Watch a rare working Apple I power up like it's 1976 | Cult of Mac

Watch a rare Apple I power up like it’s 1976


This is one of six Apple I computers in the world that actually work.
This is one of six Apple I computers in the world that actually work.
Photo: Victoria & Albert Museum/YouTube

Take a good look at that slim iPhone 7 in your hand, or the powerful MacBook Pro balanced on your knees. Then imagine the very first circuit board that flipped the switch to power a revolution that put those devices in your possession.

A video recently posted to YouTube by the Victoria & Albert Museum in London shows a working Apple I computer, one of only six known in the world today.

Steve Wozniak and Steve Jobs launched an iconic global brand and sparked the personal computing revolution when they hand-built 200 Apple I computers in a garage and sold them for $666.66 in 1976.

Collectors estimate fewer than 70 still exist, mostly because Apple reused some of the components a year later to launch the Apple II, the company’s first mass-produced consumer computer.

It’s hard to attach a value to old computers. But the Apple I is so rare, historic and coveted by collectors that the price at auction now flirts with the million-dollar mark. Last August, a non-working prototype fetched $815,000, which falls about 100 grand short of the record for an Apple I sale.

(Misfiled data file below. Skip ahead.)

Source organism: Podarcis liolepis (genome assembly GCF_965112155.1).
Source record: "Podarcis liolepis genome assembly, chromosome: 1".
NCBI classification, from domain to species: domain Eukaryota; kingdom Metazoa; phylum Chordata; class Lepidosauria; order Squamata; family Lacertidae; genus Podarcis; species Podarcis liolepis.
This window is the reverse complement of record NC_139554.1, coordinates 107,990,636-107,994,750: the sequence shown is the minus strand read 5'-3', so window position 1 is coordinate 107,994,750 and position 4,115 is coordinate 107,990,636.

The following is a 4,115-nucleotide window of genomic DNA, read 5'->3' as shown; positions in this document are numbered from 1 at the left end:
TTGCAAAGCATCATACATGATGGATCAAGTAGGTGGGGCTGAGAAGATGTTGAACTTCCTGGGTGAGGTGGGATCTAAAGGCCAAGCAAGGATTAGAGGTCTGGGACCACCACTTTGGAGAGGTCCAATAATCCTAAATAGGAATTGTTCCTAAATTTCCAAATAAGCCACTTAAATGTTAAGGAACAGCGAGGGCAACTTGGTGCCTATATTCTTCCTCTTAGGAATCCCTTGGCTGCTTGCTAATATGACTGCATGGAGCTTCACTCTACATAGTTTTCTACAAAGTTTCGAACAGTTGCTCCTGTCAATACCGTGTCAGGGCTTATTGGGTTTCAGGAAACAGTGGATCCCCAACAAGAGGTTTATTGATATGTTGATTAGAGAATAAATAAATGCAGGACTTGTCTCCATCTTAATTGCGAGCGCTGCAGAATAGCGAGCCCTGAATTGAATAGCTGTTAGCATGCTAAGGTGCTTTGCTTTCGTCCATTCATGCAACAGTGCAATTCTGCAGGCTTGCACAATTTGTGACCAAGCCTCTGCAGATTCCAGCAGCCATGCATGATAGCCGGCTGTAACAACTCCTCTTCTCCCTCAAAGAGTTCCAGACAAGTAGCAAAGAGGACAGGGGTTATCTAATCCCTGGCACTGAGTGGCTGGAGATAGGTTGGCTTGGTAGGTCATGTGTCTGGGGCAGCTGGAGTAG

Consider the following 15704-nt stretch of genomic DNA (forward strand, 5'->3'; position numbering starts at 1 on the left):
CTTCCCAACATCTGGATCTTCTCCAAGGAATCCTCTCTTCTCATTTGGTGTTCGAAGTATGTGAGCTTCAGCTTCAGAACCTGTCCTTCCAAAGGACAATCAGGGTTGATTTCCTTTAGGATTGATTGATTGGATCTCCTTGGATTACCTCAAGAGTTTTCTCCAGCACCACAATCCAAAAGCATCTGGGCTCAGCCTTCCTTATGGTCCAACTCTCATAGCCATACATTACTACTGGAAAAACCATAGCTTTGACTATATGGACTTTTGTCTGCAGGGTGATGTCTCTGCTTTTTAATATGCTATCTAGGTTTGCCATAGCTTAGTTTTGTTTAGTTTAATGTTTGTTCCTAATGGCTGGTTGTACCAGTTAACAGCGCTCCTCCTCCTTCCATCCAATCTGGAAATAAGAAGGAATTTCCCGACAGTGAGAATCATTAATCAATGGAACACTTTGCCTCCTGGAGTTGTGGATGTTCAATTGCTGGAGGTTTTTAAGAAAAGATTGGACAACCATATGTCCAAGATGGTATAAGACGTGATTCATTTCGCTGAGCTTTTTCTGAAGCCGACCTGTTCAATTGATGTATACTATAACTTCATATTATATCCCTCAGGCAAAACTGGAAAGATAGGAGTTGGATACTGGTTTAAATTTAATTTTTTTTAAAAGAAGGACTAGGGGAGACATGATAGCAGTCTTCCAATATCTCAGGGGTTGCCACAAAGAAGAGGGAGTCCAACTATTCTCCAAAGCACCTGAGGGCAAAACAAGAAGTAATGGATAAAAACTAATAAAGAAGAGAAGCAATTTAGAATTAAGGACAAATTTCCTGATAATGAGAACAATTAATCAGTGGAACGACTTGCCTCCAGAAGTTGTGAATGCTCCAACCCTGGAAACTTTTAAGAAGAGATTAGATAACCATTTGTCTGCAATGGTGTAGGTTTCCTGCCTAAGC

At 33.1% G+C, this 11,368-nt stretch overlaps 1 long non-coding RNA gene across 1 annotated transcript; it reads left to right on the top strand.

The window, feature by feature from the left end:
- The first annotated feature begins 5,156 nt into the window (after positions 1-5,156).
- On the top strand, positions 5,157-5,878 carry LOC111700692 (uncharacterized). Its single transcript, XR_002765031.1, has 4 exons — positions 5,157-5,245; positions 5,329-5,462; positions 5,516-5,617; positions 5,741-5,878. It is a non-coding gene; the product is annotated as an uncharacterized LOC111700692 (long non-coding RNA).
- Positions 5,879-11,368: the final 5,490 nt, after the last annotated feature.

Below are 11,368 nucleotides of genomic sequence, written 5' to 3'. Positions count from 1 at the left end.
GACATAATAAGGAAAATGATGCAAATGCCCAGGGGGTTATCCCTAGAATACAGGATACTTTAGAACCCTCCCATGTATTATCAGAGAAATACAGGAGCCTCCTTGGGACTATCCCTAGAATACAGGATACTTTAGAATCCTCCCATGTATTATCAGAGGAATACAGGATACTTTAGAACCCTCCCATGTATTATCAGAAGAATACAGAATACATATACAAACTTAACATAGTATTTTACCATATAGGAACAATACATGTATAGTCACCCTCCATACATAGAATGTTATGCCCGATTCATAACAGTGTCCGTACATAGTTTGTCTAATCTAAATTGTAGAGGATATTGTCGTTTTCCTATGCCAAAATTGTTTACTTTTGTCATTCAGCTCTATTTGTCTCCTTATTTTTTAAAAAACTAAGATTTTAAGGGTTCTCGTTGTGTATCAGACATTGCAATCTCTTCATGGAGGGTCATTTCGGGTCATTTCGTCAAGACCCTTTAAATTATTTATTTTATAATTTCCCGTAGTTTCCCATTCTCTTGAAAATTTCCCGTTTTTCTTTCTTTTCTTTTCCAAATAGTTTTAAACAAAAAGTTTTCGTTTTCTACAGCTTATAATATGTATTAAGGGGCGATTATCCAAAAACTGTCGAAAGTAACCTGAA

One with original working chips belongs to a high school freshman in Maine, Alex Jason, whose machine was appraised at about $700,000.

A ‘perfect’ working Apple I

The Apple I featured in the YouTube video was on loan to the Victoria & Albert Museum by collector Glenn Dellimore. He is seen arriving at the museum with the keyboard and circuit board in a hard case that is padlocked and handcuffed to his hand.

The Apple I was part of a recently closed exhibit called You Say You Want a Revolution? Records and Rebels 1966-1970. The exhibition looked at transformative thinkers and technology from the 1960s and ’70s.

Dellimore presents the computer to the museum’s Apple historian, Corey Cohen, whose excitement to see the machine is palpable.

“This thing looks beautiful, I mean perfect,” Cohen says as he eyes the circuit board. “Because these were intended for hobbyists, a lot of people modified them. This is one of the few that has none of that. This thing hasn’t been touched so this really looks like it just came out of the box.”